Interview: Paolo De Renzis, British Airways
Following industrial action from it cabin crew, British Airways is sending out a message that its ‘business as usual’, explains Middle East commercial manager Paolo De Renzis.
British Airways has faced a challenging time with recent cabin crew strikes. Do you think this has impacted the airline’s reputation in the Middle East?
Although we have experienced a challenging time, British Airways was still able to fly around 80% of our long-haul customers during the strike period. The entire Boeing 777 fleet has been flying and in the Middle East, apart from Bahrain, Doha and Jeddah, most of the stations have not been too affected. So generally speaking, we had a strong and robust contingency plan to fly more than 70% of our customers long-haul and more than 50% short-haul. Of course, the challenges were greater in some stations. As I mentioned before, flights to Bahrain, Doha and Jeddah have been cancelled quite a few times, but all the others have not been affected.
What feedback has British Airways received from customers to the situation?
We have been really impressed with the loyalty of our customers. British Airways is back to business as usual and the summer bookings are pretty strong. We haven’t received any official notification of further strikes and last month, the airline launched some of its most competitive summer fares on all services from the Middle East to the UK, Europe and the Americas, both in premium and non-premium travel.
Many travel agents say they won’t sell BA tickets to clients until the strike situation is resolved. How are you working with the trade to boost confidence?
We have also been very impressed with the support we have received and the loyalty to British Airways. The website is constantly updated and there is regular communication with all the agents, both corporate and trade partners. As I mentioned, the summer bookings are quite strong in the Middle East, so I am confident we are back to normal and back to business.
Do you think Willie Walsh is doing the right thing by refusing to give in to the trade unions?
The industry has gone through some very challenging times and everybody within British Airways contributes to the future of the company. No one is immune. So we believe that the reaction from the unions in disproportionate. There are no salary cuts, there are no job cuts, so we believe it is the right thing to do. Many of our cabin crew have been supportive anyway so we could still operate most of our long-haul and short-haul flight and we hope not to see more disruptions in the future. But if there is another disruption our plan is to operate 100% of our long-haul flights.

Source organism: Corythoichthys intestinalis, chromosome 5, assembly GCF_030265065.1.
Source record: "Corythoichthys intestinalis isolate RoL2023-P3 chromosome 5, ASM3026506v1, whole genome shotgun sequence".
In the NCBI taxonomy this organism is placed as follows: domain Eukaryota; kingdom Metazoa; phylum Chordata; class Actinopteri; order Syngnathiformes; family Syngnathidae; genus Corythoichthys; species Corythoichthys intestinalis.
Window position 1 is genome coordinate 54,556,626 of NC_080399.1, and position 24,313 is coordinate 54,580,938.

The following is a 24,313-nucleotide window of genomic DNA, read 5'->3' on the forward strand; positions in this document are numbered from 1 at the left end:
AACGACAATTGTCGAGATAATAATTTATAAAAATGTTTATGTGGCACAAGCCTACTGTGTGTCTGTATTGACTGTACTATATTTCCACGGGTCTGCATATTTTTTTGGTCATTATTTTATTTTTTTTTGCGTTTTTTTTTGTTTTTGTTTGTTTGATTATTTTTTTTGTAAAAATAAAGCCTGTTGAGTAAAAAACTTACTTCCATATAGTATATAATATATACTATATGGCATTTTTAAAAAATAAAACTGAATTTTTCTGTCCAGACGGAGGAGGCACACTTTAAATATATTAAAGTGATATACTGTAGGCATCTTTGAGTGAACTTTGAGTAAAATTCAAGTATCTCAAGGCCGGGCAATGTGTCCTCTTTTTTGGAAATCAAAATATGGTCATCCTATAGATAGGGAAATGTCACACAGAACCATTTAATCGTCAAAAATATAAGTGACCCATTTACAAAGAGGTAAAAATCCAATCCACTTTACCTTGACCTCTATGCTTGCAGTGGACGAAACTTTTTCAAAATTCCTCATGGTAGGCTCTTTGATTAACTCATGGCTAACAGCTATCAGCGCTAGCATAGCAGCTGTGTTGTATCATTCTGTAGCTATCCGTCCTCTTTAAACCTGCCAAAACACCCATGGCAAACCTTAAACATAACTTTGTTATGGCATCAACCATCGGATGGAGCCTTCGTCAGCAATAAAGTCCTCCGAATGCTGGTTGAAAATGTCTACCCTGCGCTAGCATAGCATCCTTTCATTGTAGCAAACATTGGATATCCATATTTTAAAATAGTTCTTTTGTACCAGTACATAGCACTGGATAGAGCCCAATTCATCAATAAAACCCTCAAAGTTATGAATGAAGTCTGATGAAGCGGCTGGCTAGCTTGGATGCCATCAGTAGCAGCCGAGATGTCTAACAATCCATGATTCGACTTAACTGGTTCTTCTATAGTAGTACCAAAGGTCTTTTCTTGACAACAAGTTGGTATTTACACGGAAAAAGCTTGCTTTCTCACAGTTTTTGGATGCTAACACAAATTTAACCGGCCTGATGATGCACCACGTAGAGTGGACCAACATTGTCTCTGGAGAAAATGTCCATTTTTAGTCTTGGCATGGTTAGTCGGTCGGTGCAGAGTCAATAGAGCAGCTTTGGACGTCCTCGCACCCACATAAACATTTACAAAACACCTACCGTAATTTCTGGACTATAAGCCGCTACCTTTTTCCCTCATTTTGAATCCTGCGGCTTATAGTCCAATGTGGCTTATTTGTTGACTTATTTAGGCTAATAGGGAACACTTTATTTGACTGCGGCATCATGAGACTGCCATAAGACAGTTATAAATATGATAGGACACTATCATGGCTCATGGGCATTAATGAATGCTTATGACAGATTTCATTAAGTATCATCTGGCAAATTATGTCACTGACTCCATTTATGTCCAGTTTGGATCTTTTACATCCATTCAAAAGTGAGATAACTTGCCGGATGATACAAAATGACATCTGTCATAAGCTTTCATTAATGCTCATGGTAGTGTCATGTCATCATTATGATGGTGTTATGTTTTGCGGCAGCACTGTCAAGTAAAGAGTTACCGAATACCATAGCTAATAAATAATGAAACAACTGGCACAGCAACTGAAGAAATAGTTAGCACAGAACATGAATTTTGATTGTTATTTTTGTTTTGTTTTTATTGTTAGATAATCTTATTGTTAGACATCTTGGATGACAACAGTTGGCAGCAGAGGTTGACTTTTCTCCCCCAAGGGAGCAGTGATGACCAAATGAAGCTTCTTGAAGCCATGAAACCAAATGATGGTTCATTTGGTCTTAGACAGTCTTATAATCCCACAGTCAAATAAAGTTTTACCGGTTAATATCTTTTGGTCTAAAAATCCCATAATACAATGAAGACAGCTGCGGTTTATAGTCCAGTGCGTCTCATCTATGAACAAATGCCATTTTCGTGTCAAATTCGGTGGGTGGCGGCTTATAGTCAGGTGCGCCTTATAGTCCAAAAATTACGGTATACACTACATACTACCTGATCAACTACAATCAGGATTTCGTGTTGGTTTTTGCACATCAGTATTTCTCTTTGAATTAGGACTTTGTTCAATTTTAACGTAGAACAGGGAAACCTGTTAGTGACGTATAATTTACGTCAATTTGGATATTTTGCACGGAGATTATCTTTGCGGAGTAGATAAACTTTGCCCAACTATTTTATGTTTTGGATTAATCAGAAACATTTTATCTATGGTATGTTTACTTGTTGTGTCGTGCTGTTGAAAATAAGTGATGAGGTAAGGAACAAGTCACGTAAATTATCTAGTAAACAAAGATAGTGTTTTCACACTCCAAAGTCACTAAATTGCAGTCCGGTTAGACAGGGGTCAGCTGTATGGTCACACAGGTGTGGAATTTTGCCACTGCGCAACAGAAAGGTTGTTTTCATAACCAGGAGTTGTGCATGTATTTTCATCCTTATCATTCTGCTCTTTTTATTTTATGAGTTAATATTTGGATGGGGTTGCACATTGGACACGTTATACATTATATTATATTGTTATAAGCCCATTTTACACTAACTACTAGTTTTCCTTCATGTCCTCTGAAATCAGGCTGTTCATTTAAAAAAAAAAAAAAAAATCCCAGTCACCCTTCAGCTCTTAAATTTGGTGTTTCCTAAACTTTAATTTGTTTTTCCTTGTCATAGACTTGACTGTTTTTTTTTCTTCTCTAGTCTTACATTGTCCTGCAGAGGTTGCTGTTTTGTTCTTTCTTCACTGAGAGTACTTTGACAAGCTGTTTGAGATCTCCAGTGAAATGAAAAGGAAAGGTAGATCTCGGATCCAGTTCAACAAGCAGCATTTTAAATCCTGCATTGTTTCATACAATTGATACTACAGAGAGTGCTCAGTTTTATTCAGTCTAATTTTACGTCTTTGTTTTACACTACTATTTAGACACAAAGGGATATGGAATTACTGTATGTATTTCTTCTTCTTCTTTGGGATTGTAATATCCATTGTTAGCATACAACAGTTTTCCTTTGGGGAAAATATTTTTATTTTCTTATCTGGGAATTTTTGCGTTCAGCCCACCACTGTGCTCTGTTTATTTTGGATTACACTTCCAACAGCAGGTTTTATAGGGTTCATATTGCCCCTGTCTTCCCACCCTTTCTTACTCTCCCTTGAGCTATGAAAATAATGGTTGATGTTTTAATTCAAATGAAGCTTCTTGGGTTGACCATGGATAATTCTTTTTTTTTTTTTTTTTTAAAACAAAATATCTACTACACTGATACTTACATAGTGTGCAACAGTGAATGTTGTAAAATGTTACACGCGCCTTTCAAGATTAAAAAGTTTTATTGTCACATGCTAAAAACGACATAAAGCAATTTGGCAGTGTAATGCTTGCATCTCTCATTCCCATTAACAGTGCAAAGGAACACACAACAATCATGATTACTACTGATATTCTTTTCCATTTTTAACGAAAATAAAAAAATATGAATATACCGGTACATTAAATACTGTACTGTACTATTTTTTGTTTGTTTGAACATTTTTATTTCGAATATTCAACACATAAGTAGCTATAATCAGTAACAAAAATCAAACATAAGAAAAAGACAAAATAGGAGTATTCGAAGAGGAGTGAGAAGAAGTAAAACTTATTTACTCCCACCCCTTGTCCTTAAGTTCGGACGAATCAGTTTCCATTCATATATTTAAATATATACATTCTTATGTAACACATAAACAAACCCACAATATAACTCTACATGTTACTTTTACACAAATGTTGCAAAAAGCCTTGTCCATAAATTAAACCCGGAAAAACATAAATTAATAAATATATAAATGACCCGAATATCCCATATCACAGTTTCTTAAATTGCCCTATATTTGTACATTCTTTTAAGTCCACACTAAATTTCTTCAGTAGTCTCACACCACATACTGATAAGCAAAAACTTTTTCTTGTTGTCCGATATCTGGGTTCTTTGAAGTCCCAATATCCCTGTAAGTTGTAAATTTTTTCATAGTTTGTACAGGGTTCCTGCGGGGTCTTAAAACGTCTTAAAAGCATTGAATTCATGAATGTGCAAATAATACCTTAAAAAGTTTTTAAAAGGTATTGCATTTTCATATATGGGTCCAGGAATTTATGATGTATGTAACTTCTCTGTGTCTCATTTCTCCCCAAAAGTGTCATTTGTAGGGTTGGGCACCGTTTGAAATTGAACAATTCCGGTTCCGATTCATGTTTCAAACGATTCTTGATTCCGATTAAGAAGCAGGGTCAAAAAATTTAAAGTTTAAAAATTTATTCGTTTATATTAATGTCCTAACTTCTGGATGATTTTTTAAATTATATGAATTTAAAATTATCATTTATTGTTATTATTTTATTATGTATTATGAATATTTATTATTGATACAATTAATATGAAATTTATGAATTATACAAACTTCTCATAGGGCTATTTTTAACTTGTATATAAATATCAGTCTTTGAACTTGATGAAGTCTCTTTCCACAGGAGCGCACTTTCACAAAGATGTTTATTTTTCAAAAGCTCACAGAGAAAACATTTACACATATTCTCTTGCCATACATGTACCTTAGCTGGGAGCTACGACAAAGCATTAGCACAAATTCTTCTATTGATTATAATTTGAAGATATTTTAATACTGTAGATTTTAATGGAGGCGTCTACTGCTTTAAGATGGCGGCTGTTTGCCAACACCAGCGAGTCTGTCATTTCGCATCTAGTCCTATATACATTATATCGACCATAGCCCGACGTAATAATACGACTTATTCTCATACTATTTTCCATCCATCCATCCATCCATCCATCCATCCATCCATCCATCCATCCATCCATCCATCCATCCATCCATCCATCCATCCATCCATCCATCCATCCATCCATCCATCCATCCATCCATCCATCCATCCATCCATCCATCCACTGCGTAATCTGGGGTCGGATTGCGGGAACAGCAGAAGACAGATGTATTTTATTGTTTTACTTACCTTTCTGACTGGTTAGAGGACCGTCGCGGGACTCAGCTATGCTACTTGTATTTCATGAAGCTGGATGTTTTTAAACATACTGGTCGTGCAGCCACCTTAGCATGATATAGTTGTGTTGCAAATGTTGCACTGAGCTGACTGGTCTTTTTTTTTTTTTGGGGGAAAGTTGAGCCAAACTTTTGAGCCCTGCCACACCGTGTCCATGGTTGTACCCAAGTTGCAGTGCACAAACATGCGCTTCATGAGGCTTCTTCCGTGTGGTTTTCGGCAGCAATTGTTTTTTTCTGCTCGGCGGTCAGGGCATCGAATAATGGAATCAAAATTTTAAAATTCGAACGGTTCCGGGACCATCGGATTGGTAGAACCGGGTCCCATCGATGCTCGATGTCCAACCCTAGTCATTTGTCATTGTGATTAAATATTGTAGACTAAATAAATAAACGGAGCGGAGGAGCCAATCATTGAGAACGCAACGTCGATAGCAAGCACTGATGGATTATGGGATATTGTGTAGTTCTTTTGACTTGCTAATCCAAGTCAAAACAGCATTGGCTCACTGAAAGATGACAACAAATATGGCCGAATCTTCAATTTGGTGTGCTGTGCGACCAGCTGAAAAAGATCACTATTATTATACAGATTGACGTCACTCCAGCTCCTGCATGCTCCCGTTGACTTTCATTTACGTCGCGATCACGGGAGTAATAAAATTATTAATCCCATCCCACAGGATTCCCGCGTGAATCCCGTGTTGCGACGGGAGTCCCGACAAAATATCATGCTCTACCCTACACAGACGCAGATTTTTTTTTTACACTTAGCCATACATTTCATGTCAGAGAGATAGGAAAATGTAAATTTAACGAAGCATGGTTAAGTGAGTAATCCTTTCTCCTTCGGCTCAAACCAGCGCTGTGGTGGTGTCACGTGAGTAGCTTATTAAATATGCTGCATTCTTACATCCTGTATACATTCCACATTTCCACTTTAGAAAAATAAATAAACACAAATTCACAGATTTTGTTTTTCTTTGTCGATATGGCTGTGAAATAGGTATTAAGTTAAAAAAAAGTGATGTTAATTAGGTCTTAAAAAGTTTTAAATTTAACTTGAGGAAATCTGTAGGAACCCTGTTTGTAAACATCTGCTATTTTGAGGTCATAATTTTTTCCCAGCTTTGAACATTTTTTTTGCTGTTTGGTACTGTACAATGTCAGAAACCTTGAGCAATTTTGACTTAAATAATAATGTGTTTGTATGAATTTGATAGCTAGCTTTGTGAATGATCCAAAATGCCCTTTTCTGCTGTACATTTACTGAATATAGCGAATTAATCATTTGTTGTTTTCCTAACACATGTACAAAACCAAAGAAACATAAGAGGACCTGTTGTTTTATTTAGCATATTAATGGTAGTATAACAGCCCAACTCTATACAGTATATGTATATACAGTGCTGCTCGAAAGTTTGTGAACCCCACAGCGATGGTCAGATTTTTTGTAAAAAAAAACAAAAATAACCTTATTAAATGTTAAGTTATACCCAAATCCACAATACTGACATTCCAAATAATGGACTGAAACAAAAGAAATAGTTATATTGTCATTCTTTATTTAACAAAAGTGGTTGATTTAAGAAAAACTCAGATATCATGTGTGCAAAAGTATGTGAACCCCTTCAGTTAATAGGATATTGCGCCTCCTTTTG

How important is the Middle East market to British Airways?
It’s one of the most important markets in the world for British Airways. We are very committed to the region and even though we have been through difficult times last year, there was still 35% capacity growth in the Middle East. It was one of the few markets in the entire global network where we did increase capacity. We re-started flights to Saudi Arabia last year, which confirms and highlights our commitment to the Middle East. In the future we plan to grow even further in this region, although I cannot be more specific with plans at this stage.
How do you compete with the young fleets of Middle Eastern airlines, such as Emirates, Etihad and Qatar Airways?
British Airways has a pretty young fleet and we have new aircraft coming in. Earlier this year, we had 777-300s coming in, which we have equipped with our new first class product. We have invested a total of US$155 million in the new first class. I have flown it and think it’s fantastic.
Many airlines have scrapped their first class cabins. Do you think there is still enough demand for premium travel?
We strongly believe there is still demand on specific routes for first class travel and that’s why British Airways has invested $155 million. Otherwise we would not have been so convinced that it was the right thing to do.